Red Heat

July 22, 2011

When he was dreaming up the story for Red Heat, director Walter Hill (visiting the area last week on a publicity tour) says there was just one sticking-point to his story: “Would the American filmgoing public accept an unregenerate Soviet hero?”

Hilll’s problem may have ben solved in the casting of the role, for these days almost anything with Arnold Schwarzenegger is automatically ticketed for public acceptance. The Soviet hero of Red Heat is a Moscow policeman who comes to Chicago in search of a lethal Russian criminal. There he gains the prickly comradeship of a Chicago cop (James Belushi) on the trail of the same man.

The cop-buddy movie is a familiar formula, but Hill consistently finds a way to put a distinctive spin on individual scenes. He begins the film in the Soviet Union with a crisply mounted manhunt, wherein Schwarzenegger pursues his quarry through a coed steambath, a fistfight in the snow, and a seedy Russian bar, where the pursuit climaxes in one of the truly outrageous physical punchlines of recent memory.

When the scene shifts to Chicago, Hill strikes the appropriate balance in the comic collision between Belushi and Schwarzenegger, a few effective action sequences, and some funky fish-out-of-water business for Schwarzenegger, who strides into a rundown hotel and bellows his name—”Danko”—to which the desk clerk replies, “You’re welcome.”

This is topped by Schwarzenegger’s deadpan announcement after he ditches his uniform and dons an ill-fitting blue suit: “I am working undercover.” He still looks every inch (and there are a lot of them, of course) the alien.

Though Red Heat is fundamentally lightweight, and its narrative locomotion occasionally threaten to outstrip the niceties of logic, it is always informed by wit. It’s a return to cruising speed for Hill, whose recent outings have included the curious byways of Brewster’s Millions, Crossroads, and Extreme Prejudice.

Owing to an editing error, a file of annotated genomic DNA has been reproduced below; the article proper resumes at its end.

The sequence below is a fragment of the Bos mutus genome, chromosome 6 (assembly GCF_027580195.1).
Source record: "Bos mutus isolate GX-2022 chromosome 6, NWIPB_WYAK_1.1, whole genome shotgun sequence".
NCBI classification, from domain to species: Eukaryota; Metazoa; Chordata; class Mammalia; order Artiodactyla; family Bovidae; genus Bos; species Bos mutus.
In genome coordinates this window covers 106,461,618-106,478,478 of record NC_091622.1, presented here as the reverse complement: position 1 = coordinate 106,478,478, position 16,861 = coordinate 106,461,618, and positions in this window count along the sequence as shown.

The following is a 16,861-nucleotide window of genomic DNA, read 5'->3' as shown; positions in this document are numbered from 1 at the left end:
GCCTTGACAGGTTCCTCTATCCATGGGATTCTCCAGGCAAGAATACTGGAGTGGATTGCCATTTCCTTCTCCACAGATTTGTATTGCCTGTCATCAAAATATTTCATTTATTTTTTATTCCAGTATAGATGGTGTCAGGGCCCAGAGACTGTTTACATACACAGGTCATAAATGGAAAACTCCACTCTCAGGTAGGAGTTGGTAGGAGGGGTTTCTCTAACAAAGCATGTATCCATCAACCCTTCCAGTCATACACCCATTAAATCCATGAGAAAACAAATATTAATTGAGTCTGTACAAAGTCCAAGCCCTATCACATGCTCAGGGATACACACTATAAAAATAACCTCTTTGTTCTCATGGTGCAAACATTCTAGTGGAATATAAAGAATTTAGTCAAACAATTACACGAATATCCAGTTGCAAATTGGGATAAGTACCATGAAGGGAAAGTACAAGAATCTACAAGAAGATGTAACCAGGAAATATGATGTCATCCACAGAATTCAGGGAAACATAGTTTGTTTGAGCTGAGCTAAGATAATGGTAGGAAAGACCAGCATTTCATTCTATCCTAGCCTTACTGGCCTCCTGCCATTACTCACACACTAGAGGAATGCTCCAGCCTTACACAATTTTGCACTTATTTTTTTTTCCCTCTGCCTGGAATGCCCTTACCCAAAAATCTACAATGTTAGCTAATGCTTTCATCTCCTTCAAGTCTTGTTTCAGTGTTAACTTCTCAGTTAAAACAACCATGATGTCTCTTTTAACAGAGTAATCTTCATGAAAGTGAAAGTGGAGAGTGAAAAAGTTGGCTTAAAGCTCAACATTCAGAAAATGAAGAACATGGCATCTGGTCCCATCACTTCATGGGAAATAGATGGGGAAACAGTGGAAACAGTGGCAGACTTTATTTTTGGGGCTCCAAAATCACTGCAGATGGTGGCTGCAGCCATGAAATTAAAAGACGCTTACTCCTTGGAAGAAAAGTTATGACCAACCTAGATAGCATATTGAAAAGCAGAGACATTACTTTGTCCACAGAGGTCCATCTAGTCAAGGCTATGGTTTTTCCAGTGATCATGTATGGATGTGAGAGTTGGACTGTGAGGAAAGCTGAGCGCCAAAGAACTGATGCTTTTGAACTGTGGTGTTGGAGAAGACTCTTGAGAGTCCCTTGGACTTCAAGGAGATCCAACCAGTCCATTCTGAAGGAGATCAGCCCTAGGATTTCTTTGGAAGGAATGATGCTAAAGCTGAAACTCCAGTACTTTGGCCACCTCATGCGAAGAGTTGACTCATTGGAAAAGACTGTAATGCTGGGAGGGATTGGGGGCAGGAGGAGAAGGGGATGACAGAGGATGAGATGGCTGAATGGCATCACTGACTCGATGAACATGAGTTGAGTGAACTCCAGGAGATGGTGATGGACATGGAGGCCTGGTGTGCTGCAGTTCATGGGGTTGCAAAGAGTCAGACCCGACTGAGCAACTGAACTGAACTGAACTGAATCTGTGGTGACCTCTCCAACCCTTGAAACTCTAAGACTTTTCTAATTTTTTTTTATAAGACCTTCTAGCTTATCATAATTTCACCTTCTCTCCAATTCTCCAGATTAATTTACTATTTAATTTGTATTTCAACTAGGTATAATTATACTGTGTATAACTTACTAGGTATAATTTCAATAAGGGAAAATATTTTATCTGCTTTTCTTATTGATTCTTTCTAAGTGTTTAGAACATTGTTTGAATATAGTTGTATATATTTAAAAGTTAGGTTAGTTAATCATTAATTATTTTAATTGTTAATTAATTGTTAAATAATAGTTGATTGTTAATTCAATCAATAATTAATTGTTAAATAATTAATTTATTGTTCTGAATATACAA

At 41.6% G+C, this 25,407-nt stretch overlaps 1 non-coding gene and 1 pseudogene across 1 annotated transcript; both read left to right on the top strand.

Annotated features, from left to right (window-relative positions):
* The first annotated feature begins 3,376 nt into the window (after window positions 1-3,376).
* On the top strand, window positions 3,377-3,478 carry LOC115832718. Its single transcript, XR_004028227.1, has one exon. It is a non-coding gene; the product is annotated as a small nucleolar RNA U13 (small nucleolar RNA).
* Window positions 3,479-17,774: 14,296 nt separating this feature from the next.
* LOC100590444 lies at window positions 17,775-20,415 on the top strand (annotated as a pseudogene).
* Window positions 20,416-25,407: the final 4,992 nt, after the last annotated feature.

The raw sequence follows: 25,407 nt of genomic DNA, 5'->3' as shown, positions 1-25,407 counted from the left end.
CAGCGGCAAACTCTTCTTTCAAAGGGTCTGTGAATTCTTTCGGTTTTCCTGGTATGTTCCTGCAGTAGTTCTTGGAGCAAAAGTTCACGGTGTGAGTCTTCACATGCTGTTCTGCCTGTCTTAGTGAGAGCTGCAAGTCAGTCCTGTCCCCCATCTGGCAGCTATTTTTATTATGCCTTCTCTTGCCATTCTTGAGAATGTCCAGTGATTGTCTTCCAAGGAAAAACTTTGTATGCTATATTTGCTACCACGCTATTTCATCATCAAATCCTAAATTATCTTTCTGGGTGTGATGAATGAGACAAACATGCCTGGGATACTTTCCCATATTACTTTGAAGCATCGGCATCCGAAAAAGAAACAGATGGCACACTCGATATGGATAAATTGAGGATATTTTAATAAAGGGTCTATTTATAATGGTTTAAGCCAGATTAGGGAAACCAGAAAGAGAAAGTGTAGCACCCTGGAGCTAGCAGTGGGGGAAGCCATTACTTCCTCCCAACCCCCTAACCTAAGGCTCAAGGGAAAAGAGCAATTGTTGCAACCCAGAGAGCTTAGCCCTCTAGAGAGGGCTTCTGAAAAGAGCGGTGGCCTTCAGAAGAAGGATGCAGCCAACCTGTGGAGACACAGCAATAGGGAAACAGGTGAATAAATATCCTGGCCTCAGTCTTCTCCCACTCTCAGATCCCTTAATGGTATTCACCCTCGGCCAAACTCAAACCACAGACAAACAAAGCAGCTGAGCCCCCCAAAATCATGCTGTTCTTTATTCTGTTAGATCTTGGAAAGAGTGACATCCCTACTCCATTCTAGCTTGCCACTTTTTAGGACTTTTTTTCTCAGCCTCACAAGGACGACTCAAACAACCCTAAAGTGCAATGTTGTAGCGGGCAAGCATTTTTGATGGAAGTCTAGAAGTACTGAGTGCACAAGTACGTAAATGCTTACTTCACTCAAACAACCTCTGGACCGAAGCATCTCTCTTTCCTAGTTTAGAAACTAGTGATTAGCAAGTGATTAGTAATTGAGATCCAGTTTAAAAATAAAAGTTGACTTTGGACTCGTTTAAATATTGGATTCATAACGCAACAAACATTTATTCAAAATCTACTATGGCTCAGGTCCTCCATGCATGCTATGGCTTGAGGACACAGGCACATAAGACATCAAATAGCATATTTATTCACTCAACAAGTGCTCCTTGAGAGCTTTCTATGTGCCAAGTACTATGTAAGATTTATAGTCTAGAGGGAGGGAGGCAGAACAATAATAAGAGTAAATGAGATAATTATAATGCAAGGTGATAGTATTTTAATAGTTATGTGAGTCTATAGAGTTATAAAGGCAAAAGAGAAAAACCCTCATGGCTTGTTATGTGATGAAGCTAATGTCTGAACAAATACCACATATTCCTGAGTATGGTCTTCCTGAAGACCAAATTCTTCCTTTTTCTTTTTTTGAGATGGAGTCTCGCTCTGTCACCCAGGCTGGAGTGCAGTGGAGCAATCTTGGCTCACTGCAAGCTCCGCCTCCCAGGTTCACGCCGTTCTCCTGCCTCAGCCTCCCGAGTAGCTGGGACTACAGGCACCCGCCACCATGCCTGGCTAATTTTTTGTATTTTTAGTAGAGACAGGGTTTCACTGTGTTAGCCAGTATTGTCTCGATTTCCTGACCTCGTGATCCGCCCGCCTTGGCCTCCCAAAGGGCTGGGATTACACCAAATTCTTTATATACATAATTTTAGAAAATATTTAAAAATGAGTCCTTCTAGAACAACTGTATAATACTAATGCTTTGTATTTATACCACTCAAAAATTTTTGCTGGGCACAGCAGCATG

Hill says the genesis of Red Heat was his desire to direct Schwarzenegger, which brings some built-in problems. “He’s a little hard to make work, the accent and all. He can’t play from Peoria, or somewhere.” So Hill came up with the Soviet angle, and “We really wrote the script after we had the actors, which is unusual. The iconography of actors is critical,” he says.

Hill has heard Red Heat compared to his biggest hit, 48 HRS. “It resembles 48 HRS. a lot less than a bunch of other movies made in the last three years. 48 HRS. was a very funny movie, as long as you didn’t think it was a comedy.” Exactly the same is true of Red Heat.

What I make of Hill’s movies is that they continue to represent one of the most provocative talents in the American cinema. My favorite Hill film is The Long Riders, arguably the best Western in the lean two decades after The Wild Bunch.

Says Hill, “I don’t think the Western genre is going to make a comeback. And I say that with a sense of regret—underlined. I have a couple of scripts. You got any money?”

First published in the Herald, June 16, 1988

I interviewed Hill in a busy restaurant, but I can’t remember which one. He wore sunglasses during the interview, which a publicist explained had to do with his sensitivity to light. I probably told him I had a poster for The Long Riders hanging in my room. As for Red Heat, I seem to have enjoyed it, although the specifics have gotten hazy and the exchange, “Danko” “You’re welcome,” makes me question my standards.


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